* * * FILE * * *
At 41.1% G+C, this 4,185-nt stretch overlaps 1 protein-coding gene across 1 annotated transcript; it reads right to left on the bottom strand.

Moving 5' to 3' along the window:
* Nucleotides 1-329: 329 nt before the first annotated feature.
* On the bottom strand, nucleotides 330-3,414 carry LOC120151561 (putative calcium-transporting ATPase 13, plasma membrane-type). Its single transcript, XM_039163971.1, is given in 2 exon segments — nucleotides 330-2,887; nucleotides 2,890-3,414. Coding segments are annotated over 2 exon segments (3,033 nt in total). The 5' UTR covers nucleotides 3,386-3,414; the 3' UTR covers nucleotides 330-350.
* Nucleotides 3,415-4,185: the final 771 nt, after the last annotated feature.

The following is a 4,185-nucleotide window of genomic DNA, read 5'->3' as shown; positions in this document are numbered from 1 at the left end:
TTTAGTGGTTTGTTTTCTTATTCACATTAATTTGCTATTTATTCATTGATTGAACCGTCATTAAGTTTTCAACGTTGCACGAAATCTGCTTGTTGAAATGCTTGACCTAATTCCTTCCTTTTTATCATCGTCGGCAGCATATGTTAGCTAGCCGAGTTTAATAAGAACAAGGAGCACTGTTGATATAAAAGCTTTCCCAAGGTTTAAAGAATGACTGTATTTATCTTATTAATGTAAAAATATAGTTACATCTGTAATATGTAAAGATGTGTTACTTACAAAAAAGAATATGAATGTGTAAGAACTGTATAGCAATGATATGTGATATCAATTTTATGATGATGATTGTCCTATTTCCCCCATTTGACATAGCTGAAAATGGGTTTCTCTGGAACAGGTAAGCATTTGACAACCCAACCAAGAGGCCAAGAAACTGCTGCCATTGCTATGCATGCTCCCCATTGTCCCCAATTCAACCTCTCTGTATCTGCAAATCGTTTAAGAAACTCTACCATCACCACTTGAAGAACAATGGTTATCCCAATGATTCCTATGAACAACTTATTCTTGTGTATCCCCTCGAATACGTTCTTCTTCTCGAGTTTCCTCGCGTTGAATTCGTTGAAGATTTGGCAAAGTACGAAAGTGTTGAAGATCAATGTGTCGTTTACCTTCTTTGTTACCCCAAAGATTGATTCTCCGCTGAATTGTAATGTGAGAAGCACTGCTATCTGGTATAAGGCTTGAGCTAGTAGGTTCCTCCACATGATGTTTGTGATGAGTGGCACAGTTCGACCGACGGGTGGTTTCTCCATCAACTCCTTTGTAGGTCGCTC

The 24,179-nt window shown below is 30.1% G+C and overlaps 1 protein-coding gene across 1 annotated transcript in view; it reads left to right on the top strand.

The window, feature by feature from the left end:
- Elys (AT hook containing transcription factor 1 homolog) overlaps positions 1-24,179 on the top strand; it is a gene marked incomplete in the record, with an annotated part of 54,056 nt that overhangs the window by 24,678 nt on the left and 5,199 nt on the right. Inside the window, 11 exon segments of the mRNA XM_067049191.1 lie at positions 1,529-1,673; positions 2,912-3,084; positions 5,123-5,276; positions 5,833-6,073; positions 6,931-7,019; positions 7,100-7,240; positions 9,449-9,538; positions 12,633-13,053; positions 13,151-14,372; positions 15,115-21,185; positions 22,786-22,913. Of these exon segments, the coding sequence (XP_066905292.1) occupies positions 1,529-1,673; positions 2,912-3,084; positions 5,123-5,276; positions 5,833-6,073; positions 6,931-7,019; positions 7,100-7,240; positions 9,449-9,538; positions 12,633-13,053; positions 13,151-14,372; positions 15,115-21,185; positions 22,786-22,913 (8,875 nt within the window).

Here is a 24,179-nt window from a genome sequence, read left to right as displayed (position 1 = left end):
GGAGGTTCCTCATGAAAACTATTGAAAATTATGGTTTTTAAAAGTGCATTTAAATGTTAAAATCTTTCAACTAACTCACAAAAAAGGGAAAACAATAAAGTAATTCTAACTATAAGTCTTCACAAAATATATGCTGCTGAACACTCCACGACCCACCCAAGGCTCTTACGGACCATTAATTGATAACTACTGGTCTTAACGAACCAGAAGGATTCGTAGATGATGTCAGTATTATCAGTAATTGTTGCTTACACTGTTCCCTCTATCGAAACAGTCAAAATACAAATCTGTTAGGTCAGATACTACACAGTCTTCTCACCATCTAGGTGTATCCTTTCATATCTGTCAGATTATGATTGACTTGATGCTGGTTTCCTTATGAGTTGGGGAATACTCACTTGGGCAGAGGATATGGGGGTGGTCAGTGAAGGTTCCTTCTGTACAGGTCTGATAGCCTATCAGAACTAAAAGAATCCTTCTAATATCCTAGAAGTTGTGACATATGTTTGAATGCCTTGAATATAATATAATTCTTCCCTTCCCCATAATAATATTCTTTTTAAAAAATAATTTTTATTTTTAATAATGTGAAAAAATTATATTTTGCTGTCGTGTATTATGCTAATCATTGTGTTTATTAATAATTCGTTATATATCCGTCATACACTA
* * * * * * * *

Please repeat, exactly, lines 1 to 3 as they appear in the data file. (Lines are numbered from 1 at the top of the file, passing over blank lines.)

At 41.1% G+C, this 4,185-nt stretch overlaps 1 protein-coding gene across 1 annotated transcript; it reads right to left on the bottom strand.

Moving 5' to 3' along the window:
* Nucleotides 1-329: 329 nt before the first annotated feature.